In the context of altered perceptions in the new India, our opinion of who is the hero and who is the villain, is imprecise. Heroes have been honoured through many memorials by way of naming roads, localities, printing currency and minting coins or erecting statues, some small, and some gargantuan, to name a few. Carved in stone or forged in metal, statues are designed to make a generation of people gaze upward in awe, and reflect on those who contributed to the evolution of a country or culture.

Statues have attracted the admiration of the infatuated or the ire of the disenchanted. Post-Independence India has gone on a frenzy of statue building. Enormous sums are spent in erecting these statues for the dead, and, in recent times, even for the living. Statues can also lead to unnecessary friction and social tensions which we can live without. The money spent on carving and erecting statues can be better utilised by building schools, hospitals and libraries. Political parties on a statue-spree can let the money come from party funds or the private resources of the person to be honoured (‘Magazine’ – ‘Open Page’, “Statues call on stony ground”, December 29, 2019).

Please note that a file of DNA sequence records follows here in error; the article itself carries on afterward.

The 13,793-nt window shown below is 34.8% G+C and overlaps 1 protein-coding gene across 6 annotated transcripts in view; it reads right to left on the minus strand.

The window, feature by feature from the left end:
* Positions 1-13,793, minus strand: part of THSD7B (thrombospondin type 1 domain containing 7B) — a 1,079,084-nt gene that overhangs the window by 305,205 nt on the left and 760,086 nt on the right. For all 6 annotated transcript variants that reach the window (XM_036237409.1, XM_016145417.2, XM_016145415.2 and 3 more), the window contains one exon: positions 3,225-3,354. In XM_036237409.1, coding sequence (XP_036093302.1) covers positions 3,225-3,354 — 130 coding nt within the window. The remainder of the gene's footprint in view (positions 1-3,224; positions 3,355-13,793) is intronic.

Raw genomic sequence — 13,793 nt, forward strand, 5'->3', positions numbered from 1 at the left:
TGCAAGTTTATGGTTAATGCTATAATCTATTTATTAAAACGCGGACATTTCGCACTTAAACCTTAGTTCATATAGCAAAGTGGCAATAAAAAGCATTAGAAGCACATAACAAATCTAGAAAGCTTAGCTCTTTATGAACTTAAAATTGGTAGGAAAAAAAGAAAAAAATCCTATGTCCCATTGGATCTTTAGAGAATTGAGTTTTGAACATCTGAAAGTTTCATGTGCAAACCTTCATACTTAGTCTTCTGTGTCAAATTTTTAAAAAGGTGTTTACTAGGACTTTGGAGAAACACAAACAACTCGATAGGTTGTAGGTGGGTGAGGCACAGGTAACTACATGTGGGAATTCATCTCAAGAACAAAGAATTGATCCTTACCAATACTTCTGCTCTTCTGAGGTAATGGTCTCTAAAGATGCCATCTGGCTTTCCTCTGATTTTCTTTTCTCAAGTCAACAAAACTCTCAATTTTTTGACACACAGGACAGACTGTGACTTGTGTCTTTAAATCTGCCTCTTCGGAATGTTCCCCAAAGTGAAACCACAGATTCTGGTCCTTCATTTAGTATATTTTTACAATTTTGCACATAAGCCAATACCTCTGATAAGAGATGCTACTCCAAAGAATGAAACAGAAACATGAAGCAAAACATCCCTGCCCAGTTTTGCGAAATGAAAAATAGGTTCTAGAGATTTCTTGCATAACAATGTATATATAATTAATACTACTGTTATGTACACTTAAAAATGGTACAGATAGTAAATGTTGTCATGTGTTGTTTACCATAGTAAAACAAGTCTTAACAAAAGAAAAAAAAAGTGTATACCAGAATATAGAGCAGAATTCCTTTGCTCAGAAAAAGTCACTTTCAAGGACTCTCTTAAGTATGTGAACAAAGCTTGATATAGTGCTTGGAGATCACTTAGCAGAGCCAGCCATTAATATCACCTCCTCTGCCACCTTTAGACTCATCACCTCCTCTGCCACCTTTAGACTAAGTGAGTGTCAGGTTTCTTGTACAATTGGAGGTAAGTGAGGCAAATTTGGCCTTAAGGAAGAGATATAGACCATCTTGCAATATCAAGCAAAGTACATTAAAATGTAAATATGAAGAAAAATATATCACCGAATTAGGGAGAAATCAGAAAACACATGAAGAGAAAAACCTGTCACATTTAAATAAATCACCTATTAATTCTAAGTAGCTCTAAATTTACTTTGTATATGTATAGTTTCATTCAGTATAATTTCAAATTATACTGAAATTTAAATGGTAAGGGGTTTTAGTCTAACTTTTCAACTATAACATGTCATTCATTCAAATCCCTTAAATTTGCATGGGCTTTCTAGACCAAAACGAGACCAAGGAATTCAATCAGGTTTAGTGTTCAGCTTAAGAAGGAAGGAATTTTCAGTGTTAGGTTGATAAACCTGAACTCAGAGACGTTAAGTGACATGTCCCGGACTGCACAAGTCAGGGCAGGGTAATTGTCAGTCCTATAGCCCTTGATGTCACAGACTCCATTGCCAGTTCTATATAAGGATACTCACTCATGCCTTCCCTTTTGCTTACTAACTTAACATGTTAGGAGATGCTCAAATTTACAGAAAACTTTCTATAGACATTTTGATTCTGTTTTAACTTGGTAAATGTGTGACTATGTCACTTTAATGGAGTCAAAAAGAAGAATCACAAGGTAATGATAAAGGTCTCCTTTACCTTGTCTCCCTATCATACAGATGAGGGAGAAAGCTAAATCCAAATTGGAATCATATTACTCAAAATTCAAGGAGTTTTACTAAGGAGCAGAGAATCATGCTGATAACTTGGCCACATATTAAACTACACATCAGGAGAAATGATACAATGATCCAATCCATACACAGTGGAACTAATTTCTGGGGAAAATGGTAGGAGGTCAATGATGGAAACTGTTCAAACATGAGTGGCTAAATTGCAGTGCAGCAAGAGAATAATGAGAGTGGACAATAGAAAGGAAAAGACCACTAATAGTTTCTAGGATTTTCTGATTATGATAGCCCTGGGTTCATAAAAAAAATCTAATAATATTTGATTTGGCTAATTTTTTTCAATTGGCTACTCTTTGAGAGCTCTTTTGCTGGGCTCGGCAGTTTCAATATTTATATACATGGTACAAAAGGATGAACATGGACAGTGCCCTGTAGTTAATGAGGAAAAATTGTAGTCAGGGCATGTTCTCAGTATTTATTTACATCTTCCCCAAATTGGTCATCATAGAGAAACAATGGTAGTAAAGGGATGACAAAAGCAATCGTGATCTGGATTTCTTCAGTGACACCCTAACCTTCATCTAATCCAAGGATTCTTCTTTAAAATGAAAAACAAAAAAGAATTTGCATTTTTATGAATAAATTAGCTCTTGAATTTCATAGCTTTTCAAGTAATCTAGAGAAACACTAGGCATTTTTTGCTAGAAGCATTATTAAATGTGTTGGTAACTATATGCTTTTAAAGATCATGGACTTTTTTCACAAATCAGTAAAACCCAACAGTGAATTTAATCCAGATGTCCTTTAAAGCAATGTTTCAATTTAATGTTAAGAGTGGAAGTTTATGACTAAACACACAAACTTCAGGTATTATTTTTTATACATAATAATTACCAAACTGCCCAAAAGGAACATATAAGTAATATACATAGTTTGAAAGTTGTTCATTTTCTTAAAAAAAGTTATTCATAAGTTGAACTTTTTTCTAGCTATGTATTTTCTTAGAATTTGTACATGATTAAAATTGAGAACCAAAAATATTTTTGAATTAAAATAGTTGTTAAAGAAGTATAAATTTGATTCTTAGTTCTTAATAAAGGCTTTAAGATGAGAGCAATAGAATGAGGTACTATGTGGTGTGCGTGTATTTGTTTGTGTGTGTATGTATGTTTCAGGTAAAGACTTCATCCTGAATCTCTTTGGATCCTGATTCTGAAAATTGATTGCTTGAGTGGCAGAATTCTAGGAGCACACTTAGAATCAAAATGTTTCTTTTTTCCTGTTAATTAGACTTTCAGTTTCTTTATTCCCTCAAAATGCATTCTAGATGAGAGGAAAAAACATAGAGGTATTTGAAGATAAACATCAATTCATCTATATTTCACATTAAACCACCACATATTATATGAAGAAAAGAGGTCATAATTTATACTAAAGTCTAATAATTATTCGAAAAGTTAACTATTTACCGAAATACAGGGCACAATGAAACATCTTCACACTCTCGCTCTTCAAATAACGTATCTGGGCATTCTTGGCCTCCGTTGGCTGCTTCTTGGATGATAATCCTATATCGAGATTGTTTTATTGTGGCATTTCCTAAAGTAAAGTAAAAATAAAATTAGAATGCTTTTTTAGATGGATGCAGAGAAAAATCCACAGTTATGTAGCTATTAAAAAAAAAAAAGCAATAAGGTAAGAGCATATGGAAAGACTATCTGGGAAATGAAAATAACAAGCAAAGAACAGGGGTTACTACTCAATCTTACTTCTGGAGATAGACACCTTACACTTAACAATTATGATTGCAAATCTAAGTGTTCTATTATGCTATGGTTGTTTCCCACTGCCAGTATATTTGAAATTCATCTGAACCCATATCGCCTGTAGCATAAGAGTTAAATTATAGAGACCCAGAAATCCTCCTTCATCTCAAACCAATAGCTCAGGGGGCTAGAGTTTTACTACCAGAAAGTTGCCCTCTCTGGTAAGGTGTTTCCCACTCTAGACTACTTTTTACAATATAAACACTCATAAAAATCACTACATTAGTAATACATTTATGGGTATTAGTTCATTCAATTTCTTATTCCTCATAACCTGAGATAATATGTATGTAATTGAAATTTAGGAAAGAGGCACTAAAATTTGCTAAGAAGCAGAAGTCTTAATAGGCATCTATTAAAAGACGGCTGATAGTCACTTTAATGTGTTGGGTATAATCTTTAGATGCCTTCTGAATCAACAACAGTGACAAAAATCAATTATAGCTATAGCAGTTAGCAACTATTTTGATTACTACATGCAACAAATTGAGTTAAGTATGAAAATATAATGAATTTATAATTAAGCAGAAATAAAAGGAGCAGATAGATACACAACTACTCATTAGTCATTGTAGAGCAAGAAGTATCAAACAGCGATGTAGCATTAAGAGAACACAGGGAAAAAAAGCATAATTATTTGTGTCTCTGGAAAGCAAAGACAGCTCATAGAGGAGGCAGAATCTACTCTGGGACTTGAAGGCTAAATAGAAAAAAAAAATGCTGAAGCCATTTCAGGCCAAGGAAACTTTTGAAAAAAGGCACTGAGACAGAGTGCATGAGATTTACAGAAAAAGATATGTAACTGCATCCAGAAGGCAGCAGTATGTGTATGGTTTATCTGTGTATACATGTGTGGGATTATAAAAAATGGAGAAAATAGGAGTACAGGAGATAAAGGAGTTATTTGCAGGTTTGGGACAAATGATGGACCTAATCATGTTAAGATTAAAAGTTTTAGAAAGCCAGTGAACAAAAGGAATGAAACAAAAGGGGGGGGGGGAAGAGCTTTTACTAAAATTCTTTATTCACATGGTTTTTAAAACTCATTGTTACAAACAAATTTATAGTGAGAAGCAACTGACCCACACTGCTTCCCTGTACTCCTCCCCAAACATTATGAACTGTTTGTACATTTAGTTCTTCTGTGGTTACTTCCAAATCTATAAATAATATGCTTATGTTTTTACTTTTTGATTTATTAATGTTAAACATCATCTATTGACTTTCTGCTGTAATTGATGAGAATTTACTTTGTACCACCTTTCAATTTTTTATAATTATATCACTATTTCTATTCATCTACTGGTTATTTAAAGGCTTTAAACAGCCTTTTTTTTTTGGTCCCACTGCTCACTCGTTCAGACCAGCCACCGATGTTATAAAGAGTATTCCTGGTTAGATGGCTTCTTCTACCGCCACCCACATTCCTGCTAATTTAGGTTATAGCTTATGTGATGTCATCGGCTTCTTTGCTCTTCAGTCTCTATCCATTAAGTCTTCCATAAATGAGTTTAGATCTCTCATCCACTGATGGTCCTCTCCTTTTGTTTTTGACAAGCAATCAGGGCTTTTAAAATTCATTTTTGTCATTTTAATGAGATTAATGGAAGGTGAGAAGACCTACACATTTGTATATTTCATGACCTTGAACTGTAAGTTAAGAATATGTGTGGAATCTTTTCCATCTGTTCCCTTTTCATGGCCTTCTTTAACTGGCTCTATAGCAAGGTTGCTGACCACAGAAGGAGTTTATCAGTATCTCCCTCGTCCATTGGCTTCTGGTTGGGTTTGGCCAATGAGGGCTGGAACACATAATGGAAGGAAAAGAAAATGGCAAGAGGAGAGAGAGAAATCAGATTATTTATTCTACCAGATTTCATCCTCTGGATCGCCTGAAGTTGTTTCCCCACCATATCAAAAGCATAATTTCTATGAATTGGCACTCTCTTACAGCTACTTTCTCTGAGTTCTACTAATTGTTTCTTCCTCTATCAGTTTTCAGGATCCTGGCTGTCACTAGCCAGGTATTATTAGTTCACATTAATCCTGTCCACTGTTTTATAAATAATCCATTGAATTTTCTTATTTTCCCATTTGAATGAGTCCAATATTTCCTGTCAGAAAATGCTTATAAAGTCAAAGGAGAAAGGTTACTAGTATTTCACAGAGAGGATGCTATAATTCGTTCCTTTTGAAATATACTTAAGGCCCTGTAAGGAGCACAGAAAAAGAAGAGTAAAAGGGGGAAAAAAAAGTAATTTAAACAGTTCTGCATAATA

H.N. Ramakrishna,


Though in a larger sense, erecting statues has become more of a public stunt among vested interests, the idea cannot be done away with outright. Statues in any place, besides bringing to instant memory the association that the public figure concerned had with the lives of the people, are also landmarks that aid in easier navigation. The reasoning to make our land free of the ubiquitous statue, does not work as it should be argued that in a few decades from now if our future generations do not see the picture or statue of say the Father of the nation physically, chances of them browsing the Internet to know the profile of such an important national figure are almost nil. Seeing is believing. The suggestion made to divert monies spent on statues to other noble causes is laudable, but then this applies to all other avoidable spendings by a society and its men.

Sivamani Vasudevan,


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Printable version | Feb 23, 2020 11:40:50 AM | https://www.thehindu.com/opinion/letters/reflections/article30427676.ece

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